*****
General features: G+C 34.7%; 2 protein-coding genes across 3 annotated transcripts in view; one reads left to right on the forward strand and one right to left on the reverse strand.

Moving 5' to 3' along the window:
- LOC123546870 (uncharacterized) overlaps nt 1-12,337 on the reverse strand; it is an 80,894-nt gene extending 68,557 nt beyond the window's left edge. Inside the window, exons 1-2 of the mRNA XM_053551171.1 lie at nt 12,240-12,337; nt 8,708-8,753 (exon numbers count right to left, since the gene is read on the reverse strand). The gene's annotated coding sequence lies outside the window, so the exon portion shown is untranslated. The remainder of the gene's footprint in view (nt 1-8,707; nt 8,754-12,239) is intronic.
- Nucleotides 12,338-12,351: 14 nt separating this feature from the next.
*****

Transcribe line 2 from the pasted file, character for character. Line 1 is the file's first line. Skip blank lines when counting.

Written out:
Moving 5' to 3' along the window: